Global Knowledge Releases Certifications

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Professional training provider Global Knowledge is moving beyond the information technology market in its learning and development offerings, but it is doing so in an area familiar to many IT practitioners: The company recently announced it would be expanding its project management program in both size and scope, including new certifications in the discipline.


“We were looking for a non-IT arena to go into,” said Kirsten Hale, Global Knowledge’s director of project management and professional skills. “We’re not IT-focused anymore. This is a new step for Global Knowledge because we’re stepping beyond IT.”


Global Knowledge will offer four new certifications—in associate, professional, senior and executive tracks—for individuals and organizations seeking to verify project management skills and knowledge of concepts. “This curriculum was built from a career-path perspective,” Hale said. “We looked at basically taking an individual from an interest in project management all the way up through a director position, where they’re leading a portfolio management initiative or a project management office (PMO). We tried to align classes in all of those different segments of those career paths.”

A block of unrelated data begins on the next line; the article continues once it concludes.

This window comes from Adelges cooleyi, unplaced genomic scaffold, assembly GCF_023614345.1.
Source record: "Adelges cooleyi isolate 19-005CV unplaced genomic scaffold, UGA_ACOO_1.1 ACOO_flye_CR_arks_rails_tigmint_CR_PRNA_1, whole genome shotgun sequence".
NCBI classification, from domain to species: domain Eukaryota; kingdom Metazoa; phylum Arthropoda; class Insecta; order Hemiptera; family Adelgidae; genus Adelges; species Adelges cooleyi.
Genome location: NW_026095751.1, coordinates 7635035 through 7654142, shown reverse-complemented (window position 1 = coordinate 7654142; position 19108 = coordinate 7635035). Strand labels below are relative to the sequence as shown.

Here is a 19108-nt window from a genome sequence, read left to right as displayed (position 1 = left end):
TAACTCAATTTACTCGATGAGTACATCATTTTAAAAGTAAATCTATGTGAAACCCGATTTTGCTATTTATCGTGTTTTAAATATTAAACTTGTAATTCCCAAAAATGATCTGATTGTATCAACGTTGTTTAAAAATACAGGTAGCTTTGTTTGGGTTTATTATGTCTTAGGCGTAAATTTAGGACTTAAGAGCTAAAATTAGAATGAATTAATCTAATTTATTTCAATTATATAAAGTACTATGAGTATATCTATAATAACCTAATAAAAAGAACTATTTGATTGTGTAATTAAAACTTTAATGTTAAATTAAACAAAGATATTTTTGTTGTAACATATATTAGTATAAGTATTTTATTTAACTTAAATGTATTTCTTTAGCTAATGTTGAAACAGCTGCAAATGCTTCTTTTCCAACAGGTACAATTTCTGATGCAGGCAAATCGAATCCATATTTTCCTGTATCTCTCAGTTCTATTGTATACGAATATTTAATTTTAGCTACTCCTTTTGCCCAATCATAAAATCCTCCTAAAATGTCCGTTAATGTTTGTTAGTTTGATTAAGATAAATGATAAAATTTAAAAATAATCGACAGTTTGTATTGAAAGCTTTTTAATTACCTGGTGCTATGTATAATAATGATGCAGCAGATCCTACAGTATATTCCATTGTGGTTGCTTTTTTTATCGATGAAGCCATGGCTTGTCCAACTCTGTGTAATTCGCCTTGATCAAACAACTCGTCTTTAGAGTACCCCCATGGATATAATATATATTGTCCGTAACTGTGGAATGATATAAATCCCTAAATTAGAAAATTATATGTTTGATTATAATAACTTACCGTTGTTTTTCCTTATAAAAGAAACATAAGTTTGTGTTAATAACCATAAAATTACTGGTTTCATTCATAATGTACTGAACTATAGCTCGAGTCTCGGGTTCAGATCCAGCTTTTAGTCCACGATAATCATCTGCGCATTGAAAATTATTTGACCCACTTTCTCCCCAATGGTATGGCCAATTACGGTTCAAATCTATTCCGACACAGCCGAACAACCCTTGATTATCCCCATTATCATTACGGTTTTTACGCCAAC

Also included in the expansion are 25 new business-based courses that will address advanced topics, such as quality and risk management, enterprise project management, establishing the PMO, business analysis, project portfolio management and IT project management. All of the content has been developed internally, but is aligned to an extent to the programs offered by the Project Management Institute (PMI), Hale said. “The terminology is going to match PMI,” she explained. “What we did was looked at the PMI’s competencies for project managers and went through the relevant points—for example, risk management or scope management—and really looked at what we wanted to include in the class, what we wanted to include through exercise, what we wanted to include through lecture and what might be more advanced and suited for a later class.


“I have a fairly large instructor pool comprised of people who have been doing this for 10 to 20 years, so I certainly drew on their experience as well,” she added. “I worked with my course directors and other instructors, and we started adding practicality. We went to people who are project managers and talked to them. For example, we asked them, ‘When you’re dealing with risk management, what are the challenges you face?’ and then talked through how they might overcome those challenges. Then we actually put the students through exercises in the class where they face and overcome those same challenges. You get to practice what you’ll have to perform while you’re in the classroom.”


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